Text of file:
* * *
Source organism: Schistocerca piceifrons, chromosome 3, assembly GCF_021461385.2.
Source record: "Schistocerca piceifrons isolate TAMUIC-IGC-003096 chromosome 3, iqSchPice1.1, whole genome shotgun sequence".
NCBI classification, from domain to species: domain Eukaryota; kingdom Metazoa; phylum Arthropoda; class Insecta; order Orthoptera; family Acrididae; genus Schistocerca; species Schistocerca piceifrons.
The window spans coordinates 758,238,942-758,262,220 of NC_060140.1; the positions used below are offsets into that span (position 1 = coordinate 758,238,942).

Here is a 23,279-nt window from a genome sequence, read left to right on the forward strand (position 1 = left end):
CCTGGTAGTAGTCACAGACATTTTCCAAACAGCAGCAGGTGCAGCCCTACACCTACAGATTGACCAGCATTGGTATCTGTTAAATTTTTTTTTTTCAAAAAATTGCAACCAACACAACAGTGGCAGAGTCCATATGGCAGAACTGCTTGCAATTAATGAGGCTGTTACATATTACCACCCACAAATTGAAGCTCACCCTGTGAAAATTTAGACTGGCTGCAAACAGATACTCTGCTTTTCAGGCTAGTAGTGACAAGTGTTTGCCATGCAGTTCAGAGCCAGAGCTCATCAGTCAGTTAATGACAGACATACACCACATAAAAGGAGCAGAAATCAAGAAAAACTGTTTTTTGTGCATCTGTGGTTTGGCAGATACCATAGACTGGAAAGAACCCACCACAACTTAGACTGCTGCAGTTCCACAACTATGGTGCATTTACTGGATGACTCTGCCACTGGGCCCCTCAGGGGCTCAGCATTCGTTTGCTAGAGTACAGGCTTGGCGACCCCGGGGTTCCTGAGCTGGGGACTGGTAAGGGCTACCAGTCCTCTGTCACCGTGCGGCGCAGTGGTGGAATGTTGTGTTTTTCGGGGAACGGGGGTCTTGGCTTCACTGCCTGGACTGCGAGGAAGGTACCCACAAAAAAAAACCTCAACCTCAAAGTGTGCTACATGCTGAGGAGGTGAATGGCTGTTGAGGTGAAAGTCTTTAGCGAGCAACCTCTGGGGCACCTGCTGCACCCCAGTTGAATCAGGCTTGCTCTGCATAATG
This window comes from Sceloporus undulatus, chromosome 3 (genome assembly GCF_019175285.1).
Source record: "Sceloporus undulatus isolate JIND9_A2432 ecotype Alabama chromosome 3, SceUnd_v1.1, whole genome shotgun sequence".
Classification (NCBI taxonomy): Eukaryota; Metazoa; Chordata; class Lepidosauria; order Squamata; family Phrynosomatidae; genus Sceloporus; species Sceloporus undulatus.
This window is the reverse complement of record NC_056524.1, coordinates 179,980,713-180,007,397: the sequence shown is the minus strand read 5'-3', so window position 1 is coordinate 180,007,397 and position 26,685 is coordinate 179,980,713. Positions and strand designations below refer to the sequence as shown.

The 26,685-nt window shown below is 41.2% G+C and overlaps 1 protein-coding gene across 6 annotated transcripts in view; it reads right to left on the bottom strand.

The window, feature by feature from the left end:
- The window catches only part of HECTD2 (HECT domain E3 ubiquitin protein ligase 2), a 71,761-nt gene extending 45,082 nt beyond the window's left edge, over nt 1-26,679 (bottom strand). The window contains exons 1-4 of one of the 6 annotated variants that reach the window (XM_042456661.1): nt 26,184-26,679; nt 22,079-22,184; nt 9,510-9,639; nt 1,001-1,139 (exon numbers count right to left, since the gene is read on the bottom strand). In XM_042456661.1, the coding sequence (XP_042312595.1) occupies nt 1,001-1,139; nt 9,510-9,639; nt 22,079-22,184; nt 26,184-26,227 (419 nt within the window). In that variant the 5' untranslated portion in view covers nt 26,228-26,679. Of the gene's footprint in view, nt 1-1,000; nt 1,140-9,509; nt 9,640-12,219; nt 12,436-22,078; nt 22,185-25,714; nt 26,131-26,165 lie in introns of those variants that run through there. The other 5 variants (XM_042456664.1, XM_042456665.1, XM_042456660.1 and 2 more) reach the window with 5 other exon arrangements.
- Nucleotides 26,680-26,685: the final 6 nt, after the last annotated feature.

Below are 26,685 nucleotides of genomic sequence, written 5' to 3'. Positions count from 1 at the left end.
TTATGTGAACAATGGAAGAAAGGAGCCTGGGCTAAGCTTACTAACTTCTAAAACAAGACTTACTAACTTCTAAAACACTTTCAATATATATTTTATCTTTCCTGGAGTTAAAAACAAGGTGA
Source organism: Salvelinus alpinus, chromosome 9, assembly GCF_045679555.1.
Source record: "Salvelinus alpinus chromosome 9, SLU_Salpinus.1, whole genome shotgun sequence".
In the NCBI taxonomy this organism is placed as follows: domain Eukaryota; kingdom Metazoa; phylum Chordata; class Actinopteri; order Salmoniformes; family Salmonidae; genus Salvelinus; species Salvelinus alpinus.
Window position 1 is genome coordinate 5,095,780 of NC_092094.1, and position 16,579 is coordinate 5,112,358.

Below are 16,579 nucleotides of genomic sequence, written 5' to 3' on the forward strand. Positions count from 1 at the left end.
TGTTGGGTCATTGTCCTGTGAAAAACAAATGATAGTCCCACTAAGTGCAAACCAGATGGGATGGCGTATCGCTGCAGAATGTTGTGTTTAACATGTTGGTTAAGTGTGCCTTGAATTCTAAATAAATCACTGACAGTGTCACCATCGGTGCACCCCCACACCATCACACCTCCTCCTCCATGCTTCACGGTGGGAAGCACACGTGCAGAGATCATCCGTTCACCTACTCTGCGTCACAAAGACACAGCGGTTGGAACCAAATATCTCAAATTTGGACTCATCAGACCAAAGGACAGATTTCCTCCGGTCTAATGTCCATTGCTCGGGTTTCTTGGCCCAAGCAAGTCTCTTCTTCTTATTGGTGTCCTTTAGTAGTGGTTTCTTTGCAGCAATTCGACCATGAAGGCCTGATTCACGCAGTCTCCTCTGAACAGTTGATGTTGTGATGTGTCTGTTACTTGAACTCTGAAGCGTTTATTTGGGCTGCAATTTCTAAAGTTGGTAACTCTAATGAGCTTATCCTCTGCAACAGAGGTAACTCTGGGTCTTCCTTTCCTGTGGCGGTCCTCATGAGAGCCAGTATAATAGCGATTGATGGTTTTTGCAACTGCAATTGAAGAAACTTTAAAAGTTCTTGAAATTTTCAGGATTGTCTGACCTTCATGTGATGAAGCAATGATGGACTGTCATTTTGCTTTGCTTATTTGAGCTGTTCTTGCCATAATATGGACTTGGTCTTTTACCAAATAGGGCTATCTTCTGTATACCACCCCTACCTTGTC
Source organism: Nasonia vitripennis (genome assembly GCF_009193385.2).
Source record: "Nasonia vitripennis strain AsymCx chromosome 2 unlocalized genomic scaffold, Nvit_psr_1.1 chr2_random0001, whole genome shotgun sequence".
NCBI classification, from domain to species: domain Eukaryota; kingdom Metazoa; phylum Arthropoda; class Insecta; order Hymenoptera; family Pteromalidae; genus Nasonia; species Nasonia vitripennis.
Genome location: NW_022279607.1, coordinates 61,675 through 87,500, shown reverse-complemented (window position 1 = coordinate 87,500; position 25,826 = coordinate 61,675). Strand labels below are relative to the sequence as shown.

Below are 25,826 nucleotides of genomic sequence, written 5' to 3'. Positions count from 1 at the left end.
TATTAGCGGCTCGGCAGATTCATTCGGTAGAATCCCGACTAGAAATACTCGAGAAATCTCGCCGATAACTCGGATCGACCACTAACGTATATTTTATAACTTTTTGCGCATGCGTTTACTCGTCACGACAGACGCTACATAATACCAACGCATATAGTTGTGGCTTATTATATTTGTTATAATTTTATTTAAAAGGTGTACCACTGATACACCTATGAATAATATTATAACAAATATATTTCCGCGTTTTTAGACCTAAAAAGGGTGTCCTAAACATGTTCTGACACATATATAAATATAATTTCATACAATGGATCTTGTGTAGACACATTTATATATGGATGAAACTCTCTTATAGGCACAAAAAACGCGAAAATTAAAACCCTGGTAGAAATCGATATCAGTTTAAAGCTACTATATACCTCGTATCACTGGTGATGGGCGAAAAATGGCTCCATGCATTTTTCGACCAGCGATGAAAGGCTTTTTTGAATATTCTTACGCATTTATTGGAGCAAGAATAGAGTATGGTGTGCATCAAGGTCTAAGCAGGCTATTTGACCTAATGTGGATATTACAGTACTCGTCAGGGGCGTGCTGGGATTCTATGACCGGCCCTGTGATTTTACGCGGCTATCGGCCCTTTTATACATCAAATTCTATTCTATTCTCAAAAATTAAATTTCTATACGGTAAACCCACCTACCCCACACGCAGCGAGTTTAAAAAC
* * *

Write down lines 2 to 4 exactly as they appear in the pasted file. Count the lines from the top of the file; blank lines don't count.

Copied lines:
Source record: "Schistocerca piceifrons isolate TAMUIC-IGC-003096 chromosome 3, iqSchPice1.1, whole genome shotgun sequence".
NCBI classification, from domain to species: domain Eukaryota; kingdom Metazoa; phylum Arthropoda; class Insecta; order Orthoptera; family Acrididae; genus Schistocerca; species Schistocerca piceifrons.
The window spans coordinates 758,238,942-758,262,220 of NC_060140.1; the positions used below are offsets into that span (position 1 = coordinate 758,238,942).